My first Blog entry was a Burbage Round, that I did last November with Dave Gregory and 11 months on we were there again, (he was fresh from a month in California) another damp autumnal weekend, out for a bit of exercise instead of sitting in font of the computer. It was foggy and damp but pleasant enough for all that, and I mulled over what we had done in the intervening year; a long weekend in Ariege, 14 weeks in Spain, back to Ariege on the way home again for a couple of weeks, six weeks in Arctic Norway and half a dozen trips to Northumberland/Yorkshire Grit - not a bad tally!
As to the future, a trip to Gran Canaria is planned and hopefully an extended trip to the Cote s’Azure, maybe one or both of them might generate a guide. Then there is the Northern England guide on the horizon, and Lofoten Rock no too far behind
Monday, 1 October 2007
With Dave Gregory still in the USA and Colin tramping around in the fog in the Lakes as DoE support, it was left to the 'old team' to make the most of a lovely autumn Sunday on Stanage. For the first week in October the place was really busy, so we headed for Stanage End, and even there plenty of folks were mooching around. Crow Chin was smothered by the t-r brigade but End Slab and the Crab Crawl area had a few gaps. I got the chance to test my birthday present (to myself a Leica DLux 3) and even did two routes I hadn't done before - that makes 963!
Thursday, 20 September 2007
Deadlines, the weather, partners, home-life, other jobs - some juggling was needed as the autumn rapidly approaches and so does the printing date for Northern England.
A cast of thousands was assembled to get the final few shots and do some last minute checking.
In the event (and as ever) it fell to myself, Alan and Colin to spend a couple of frantic days. Day 1 was Scugdale, Park Nab and the Wainstones, completed just as the cloud motored in and the temperature plummeted. We bumped into a Cleveland MC meet and discussed the guide/photos/which cliffs were in an out etc. all in an amicable fashion which was nice.
Day 2 and we drove through heavy rain to emerge in bright sunshine just south of Bellingham, the days was spent on Callerhues getting trashed - the grades were as anomalous as we had expected - and more so in some cases - all will be revealed in the new guide.
Then it was off to Causey Quarry to catch the last rays of the sun before heading for home - back into the rain!
Friday, 7 September 2007
Well it looks like we brought the summer back with us! I spent a hot sunny and sweaty day tramping around the Staffordshire gritstone area taking crag shots for the next version of Western Grit, it will be a while yet though!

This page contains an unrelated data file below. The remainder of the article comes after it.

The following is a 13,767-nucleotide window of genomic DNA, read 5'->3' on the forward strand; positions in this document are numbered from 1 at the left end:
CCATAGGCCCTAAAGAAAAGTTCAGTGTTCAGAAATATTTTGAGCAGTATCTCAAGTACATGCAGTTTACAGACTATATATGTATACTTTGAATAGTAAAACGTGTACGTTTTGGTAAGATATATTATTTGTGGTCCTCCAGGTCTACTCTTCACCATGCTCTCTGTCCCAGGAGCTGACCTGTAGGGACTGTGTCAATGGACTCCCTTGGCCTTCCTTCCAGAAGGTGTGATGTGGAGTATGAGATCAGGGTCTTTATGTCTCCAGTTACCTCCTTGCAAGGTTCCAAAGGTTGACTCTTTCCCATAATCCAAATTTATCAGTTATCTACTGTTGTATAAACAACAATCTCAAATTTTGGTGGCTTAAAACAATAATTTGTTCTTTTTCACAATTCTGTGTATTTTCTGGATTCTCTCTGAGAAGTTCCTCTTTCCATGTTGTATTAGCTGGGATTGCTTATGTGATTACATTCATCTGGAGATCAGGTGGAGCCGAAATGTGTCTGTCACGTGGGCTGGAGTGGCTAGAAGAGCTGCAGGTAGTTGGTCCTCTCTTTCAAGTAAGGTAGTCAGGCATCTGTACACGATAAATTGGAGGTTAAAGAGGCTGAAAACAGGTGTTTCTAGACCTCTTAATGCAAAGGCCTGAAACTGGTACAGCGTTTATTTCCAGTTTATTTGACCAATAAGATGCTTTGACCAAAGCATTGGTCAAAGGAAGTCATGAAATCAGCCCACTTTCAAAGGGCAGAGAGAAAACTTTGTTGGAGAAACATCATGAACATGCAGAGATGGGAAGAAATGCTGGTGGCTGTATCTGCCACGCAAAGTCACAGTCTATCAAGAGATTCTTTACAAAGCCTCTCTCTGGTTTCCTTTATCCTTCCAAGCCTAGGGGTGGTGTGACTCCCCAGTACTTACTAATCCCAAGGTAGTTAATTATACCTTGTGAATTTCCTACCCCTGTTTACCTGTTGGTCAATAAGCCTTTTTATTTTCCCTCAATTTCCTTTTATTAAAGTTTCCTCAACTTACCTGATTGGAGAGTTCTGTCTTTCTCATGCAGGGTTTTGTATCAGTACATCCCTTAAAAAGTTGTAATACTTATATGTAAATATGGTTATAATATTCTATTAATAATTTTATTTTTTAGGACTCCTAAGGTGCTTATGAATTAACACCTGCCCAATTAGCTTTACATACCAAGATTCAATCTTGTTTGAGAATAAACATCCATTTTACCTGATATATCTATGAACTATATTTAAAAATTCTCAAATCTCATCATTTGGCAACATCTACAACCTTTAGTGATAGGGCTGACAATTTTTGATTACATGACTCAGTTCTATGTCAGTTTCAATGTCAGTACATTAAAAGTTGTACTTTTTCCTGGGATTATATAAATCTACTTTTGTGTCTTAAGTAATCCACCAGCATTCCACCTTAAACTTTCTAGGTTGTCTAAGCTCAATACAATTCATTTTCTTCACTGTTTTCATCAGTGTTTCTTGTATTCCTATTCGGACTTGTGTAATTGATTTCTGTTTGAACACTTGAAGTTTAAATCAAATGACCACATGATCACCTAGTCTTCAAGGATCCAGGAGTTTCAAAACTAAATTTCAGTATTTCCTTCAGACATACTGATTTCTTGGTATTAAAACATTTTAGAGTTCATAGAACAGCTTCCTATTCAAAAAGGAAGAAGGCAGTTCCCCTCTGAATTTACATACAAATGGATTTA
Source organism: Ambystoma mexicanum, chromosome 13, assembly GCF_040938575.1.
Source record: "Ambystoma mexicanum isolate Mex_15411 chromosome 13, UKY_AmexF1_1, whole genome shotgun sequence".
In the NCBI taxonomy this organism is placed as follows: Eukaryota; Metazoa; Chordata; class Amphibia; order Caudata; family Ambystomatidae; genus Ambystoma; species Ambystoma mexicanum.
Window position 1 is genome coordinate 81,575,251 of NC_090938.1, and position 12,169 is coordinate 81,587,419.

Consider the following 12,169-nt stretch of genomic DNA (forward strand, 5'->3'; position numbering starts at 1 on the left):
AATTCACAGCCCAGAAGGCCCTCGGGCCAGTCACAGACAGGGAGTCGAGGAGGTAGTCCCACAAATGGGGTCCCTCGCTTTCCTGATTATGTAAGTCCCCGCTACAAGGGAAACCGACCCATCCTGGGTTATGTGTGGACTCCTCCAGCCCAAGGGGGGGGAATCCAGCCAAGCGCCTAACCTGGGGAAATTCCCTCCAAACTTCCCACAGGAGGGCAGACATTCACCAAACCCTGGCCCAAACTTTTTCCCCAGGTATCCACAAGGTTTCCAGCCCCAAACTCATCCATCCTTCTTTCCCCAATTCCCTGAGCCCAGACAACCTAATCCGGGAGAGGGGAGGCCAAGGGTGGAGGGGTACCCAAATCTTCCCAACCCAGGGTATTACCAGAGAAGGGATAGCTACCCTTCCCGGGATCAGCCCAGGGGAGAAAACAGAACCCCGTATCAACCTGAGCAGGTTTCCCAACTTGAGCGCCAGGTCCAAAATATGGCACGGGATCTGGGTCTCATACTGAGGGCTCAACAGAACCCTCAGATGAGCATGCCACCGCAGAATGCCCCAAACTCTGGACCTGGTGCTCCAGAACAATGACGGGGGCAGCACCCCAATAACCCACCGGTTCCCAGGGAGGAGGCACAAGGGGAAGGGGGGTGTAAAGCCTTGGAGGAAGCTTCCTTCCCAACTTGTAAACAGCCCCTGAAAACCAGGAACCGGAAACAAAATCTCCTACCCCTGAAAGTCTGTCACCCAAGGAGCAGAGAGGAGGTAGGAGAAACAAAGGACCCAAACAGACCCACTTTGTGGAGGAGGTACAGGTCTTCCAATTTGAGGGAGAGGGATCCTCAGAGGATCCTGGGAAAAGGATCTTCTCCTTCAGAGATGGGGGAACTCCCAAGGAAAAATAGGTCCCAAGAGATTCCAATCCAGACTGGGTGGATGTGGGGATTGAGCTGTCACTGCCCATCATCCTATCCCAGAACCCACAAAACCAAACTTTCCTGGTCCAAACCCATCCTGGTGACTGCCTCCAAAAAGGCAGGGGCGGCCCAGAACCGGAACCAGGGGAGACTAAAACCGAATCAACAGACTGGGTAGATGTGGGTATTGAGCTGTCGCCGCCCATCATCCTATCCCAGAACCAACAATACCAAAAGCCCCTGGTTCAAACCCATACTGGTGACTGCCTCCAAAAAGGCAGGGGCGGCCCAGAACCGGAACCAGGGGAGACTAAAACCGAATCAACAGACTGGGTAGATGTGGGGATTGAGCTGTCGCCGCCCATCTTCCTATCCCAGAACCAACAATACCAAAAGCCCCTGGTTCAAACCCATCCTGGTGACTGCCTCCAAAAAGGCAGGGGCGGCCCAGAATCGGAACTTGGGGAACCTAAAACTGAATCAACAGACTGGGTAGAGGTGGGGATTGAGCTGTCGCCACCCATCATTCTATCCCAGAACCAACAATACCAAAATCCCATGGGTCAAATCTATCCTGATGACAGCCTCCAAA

Ramshaw and Hen Cloud were deserted, but as ever the Roaches was busy, despite it being a mid-week Thursday - there was the obligatory group of school kids polishing Chalk Storm and its nearby routes, and as to the lady who suggested that I should ask before taking photographs - well excuse me - I will ensure that you are digitised out of the crag-shot!
Three hours and 185 shots later I headed for home!
Friday, 31 August 2007
Isn't it strange how you forget? After several superb summers in Lofoten we decided to break the journey south with a couple of days in Aurland, in the heart of the fjords. We had forgotten what a majestic part of the World this is, the aquamarine fjords pinned between high tops already sprinkled with the first snow of the season.
The area was still quite busy compared to the north, especially considering September is just around the corner, but the steady steam of coaches, camper-wagons and cruise-ships make you realise that we are back in the heart of Tourist Territory!
Highlights were an amazing glass-fronted viewpoint (above) and a short walk to a modest summit (4670') overlooking the old mountain road, the car thermometer read a steady zero degrees!
Monday, 27 August 2007
A chill northerly wind and the disappearance of all the tourists, can only mean one thing, the short Arctic summer is coming to a close and it is time to think about heading south and get stuck into the Lofoten guidebook - though one year we would love to stay on and see the winter arrive. It is amazing to think, four short weeks ago it never got dark, and now the autumn is almost upon us.
We had a last tour of a few of our favourite spots, the normally busy Kalle beach was deserted, not a tent or camper-van in sight - and of course its Bank Holiday Monday at home and a sunny one too, with all that entails!
Wednesday, 22 August 2007
The most impressive is probably the charmingly name Brieflogtind (Wide Slab Peak apparently) - it is only 750 metres high (just a little higher than Kinder!) - but what a peak!
We also sailed past the huge shark's fin of Seiltind (730m), of which the current guide simple says "first ascent unknown". That presumably means the soaring faces are unclimbed!
Merraflestind (the third photo) is obviously so insignificant is isn't worth of a mention in the guidebook or a spot height on the map! Despite this it is probably only a 15 minute walk from the pier and has some rather fine lines and currently at least ONE route!
Sunday, 19 August 2007
Needing to sort the bouldering out for the new Lofoten guidebook, I spent a day visiting the half-a-dozen popular spots, playing on a few problems and taking pictures. I have never been a fan of bouldering, it always feels to much like 'playing on rocks' to me.